“Your lawyer’s here.”
I turned around from the small window overlooking the grey day outside, “Okay.”
“Are you going to behave yourself or do we have to cuff you?” the screw asked.
“I’ll be okay.” I nodded.
The door unlocked, slid opened loudly and he let me out of my holding cell.

I wasn’t in prison, I was the compound’s holding cell.

He led me to a room where I saw my wife standing behind the lawyer without a scratch on her. The bruises she had on her a few months back would have left scars, but she didn’t have any.
I tried not to show that I noticed this, but it was hard.
“Sit.” The screw pushed me into a metal chair.
The lawyer who sat across from me was my boss, “What happened to you?”
“Everything went sideways. I had the perfect life, worked for you and joined that damned country club, and then suddenly everything screwed up and now you’re asking me what happened to me?” I glared at him.
He sat back smiling, “You don’t understand.”
“Where are my children?” I looked up at my wife, “And she was so beaten up, it would have left scars.”
“This is all a game. And the rules are complex, jack... so the sooner you catch on, the better.” He snapped.
“And the name of this game is?”
“Revenge... now, this is your wife... trust me, she’s been in hiding. But now, there’s a completely different lot of rules to finding your kids.”
I leaned across the table, “And the next lot of revenge?”
A grin spread across his face slowly, “... is best served ice bloody cold, my friend.”
“They took my family too.”

Saturday, 12 May 2018

Soul Real Estate

Chuck has us talking about Real Estate - but there's different types of that isn't there? So, I did some soul searching; and after I recently found out that one of my friends committed suicide last week... this really does make you wonder what happens to our souls.


“So, which one do you have in mind?” her voice interrupted my thoughts as I looked through the book open on the table.
“Um... will it make a difference once I’ve chosen?” I looked up at her.
“What do you mean? Once you’ve picked one, we’ll sort through them all, find it and install it – and you’ll be home and hosed.” She shrugged, “Nobody’s ever asked me this kinda question before.”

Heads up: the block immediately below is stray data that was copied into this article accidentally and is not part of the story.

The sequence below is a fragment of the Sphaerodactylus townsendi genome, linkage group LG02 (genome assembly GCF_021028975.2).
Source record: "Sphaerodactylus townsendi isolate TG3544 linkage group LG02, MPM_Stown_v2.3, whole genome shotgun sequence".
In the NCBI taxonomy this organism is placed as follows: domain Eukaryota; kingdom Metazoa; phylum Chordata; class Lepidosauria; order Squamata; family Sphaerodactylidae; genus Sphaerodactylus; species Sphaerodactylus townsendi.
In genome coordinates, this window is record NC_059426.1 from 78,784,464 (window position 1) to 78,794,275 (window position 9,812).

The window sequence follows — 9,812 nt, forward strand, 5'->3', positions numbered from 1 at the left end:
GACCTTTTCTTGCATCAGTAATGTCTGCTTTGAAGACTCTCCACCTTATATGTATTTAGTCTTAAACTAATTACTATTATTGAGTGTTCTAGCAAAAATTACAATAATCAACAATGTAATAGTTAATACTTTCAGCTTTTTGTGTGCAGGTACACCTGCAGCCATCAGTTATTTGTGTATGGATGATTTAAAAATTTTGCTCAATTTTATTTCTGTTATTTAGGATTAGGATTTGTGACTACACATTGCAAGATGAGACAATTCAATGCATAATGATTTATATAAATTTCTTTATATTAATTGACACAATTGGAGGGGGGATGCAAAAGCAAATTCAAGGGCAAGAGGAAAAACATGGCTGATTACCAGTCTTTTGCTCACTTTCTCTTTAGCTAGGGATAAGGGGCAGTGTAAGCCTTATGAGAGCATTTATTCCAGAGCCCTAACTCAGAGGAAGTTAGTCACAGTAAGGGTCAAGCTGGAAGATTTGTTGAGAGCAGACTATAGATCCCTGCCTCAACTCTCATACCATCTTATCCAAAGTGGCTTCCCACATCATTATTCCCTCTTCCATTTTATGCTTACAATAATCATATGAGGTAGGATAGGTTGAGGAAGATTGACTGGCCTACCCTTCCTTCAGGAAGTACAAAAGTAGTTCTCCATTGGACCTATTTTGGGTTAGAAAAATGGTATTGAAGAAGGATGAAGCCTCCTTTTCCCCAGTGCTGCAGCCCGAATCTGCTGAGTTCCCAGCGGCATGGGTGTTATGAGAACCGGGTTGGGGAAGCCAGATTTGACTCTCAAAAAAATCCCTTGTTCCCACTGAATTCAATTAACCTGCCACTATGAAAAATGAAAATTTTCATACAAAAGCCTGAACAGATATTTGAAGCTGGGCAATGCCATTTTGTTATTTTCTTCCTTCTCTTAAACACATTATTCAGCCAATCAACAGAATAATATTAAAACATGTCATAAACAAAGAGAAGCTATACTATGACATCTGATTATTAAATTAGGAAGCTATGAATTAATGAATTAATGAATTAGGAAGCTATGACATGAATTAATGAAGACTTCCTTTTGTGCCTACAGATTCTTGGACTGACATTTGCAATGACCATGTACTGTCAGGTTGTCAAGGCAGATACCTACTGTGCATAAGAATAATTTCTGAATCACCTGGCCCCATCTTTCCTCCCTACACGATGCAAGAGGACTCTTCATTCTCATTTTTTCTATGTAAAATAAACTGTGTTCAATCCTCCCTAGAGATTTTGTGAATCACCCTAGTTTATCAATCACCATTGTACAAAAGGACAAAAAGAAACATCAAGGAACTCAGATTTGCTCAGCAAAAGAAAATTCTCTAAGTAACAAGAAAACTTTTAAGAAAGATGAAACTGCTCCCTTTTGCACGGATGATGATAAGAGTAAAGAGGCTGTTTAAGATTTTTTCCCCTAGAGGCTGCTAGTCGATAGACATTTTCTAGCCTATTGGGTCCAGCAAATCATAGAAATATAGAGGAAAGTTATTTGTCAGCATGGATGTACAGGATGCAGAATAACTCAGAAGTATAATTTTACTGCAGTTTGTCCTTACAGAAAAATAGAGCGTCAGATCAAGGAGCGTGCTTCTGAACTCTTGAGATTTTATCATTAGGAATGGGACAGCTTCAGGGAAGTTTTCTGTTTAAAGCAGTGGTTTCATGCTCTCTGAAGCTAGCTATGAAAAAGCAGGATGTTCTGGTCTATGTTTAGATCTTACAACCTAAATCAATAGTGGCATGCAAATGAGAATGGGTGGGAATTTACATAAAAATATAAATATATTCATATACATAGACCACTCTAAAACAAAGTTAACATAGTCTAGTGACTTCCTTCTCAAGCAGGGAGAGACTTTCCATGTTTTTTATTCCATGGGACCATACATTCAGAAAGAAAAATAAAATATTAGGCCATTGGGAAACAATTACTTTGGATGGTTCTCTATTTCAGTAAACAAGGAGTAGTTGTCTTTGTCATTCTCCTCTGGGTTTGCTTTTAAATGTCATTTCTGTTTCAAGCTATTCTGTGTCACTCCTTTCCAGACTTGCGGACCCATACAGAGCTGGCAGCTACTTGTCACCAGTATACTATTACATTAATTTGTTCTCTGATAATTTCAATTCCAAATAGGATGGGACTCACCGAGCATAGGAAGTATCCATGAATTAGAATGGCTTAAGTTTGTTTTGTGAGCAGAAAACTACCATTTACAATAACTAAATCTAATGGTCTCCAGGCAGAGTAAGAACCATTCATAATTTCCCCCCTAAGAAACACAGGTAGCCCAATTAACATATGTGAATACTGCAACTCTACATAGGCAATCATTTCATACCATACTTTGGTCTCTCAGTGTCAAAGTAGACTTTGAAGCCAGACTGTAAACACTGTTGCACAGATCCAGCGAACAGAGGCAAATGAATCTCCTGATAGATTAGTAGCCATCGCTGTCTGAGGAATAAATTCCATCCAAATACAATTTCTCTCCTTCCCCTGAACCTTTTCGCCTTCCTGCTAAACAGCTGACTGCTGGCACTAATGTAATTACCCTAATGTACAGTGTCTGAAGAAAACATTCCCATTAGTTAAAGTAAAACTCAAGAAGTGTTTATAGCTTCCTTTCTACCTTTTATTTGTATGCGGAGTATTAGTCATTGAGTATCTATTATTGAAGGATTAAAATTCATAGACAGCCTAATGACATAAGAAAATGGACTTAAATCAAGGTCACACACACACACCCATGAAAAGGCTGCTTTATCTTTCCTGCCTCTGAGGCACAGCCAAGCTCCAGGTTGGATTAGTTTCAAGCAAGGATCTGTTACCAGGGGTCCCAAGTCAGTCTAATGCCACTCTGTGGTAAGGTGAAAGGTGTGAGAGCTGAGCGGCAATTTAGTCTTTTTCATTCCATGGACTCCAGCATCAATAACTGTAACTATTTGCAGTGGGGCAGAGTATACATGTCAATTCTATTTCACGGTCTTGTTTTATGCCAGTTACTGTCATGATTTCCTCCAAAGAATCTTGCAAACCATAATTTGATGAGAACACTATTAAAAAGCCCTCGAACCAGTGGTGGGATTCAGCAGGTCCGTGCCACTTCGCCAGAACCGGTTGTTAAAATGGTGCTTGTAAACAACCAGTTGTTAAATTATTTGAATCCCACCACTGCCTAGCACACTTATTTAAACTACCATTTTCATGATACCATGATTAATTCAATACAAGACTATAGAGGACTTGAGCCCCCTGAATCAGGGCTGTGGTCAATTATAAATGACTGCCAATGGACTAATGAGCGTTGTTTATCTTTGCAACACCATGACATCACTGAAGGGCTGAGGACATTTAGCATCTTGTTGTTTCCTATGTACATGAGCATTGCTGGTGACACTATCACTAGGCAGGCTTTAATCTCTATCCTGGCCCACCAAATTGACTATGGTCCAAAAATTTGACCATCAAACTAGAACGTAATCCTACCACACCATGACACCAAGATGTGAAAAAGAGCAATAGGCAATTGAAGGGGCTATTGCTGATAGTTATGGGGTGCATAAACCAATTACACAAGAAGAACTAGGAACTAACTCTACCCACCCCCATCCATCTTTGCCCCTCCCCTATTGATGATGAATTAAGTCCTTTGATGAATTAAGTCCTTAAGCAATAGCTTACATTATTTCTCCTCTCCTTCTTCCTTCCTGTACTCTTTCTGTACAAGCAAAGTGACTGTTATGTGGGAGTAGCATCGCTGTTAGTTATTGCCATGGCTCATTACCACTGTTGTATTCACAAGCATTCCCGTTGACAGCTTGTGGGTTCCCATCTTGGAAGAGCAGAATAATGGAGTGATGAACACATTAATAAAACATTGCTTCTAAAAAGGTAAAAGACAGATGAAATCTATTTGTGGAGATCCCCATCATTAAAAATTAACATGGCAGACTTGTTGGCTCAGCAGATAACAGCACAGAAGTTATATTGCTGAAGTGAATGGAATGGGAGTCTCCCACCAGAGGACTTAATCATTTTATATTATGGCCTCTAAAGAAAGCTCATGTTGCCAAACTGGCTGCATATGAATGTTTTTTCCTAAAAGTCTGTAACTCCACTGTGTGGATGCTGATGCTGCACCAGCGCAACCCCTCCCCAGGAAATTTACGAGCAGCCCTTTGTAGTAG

I sat in the cramped quarters of the visitors room where my lawyer was permitted to talk to me while my parole hearing was being looked into next door.

They were taking their time.

This made me nervous.

But there was real estate to look at – and if my lawyer was offering this up, I guess it meant it was going well.
There was a knock at the door and she turned, stood and walked to answer. The guard whispered something to her and I looked back down at the book of choices I had in front of me again.
The door closed and she sat across from me again, putting another book next to me. She’s never done this before – and I wondered how that came to be, cocking my eyebrows in question.
“They’re taking longer, which means you have more time to look; and I can offer you more options. This is good.” She smiled warmly.
I could almost see the knife in her hand. She was going to smile and grin and get me on her side then stab me in the back, telling me had no options and they were going to throw me back in – no real estate options, no job, no nothing! “Right... more options.”

You see, I was sent to prison for something I didn’t do. And I’ve been sitting here rotting away for the past decade – being up for parole every two years – and they’ve yet to let me out. However, it’s the future, and in this day and age, they can take your soul away from you and make it so you don’t care about what happens to you.